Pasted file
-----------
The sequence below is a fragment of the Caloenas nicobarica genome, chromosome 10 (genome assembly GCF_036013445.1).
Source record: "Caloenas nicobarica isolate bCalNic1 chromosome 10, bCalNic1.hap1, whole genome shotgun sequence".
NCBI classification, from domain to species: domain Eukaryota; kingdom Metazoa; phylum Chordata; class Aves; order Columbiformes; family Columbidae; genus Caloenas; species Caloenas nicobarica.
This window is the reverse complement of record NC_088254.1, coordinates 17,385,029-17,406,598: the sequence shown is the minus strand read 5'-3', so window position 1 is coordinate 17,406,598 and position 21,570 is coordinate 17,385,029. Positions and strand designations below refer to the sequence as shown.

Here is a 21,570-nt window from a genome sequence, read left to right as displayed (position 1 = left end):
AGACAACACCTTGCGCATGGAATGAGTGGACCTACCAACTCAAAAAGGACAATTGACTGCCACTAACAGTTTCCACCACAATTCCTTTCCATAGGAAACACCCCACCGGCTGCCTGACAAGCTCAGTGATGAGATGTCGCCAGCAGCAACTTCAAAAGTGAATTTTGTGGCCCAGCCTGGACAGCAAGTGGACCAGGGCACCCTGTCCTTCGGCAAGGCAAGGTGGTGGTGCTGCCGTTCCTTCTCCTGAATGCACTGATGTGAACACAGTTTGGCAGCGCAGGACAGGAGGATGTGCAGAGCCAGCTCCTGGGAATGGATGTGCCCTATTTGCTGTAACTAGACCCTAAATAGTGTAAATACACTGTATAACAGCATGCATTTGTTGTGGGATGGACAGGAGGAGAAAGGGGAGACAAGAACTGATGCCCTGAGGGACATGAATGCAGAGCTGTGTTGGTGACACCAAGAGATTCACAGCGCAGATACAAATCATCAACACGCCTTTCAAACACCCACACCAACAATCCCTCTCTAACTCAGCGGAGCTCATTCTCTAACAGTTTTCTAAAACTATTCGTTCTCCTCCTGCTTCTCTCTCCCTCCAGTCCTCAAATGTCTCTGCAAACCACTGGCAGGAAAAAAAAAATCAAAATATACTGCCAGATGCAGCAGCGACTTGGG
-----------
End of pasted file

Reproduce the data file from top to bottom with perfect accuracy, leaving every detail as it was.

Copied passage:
The sequence below is a fragment of the Caloenas nicobarica genome, chromosome 10 (genome assembly GCF_036013445.1).
Source record: "Caloenas nicobarica isolate bCalNic1 chromosome 10, bCalNic1.hap1, whole genome shotgun sequence".
NCBI classification, from domain to species: domain Eukaryota; kingdom Metazoa; phylum Chordata; class Aves; order Columbiformes; family Columbidae; genus Caloenas; species Caloenas nicobarica.
This window is the reverse complement of record NC_088254.1, coordinates 17,385,029-17,406,598: the sequence shown is the minus strand read 5'-3', so window position 1 is coordinate 17,406,598 and position 21,570 is coordinate 17,385,029. Positions and strand designations below refer to the sequence as shown.

Here is a 21,570-nt window from a genome sequence, read left to right as displayed (position 1 = left end):
AGACAACACCTTGCGCATGGAATGAGTGGACCTACCAACTCAAAAAGGACAATTGACTGCCACTAACAGTTTCCACCACAATTCCTTTCCATAGGAAACACCCCACCGGCTGCCTGACAAGCTCAGTGATGAGATGTCGCCAGCAGCAACTTCAAAAGTGAATTTTGTGGCCCAGCCTGGACAGCAAGTGGACCAGGGCACCCTGTCCTTCGGCAAGGCAAGGTGGTGGTGCTGCCGTTCCTTCTCCTGAATGCACTGATGTGAACACAGTTTGGCAGCGCAGGACAGGAGGATGTGCAGAGCCAGCTCCTGGGAATGGATGTGCCCTATTTGCTGTAACTAGACCCTAAATAGTGTAAATACACTGTATAACAGCATGCATTTGTTGTGGGATGGACAGGAGGAGAAAGGGGAGACAAGAACTGATGCCCTGAGGGACATGAATGCAGAGCTGTGTTGGTGACACCAAGAGATTCACAGCGCAGATACAAATCATCAACACGCCTTTCAAACACCCACACCAACAATCCCTCTCTAACTCAGCGGAGCTCATTCTCTAACAGTTTTCTAAAACTATTCGTTCTCCTCCTGCTTCTCTCTCCCTCCAGTCCTCAAATGTCTCTGCAAACCACTGGCAGGAAAAAAAAAATCAAAATATACTGCCAGATGCAGCAGCGACTTGGG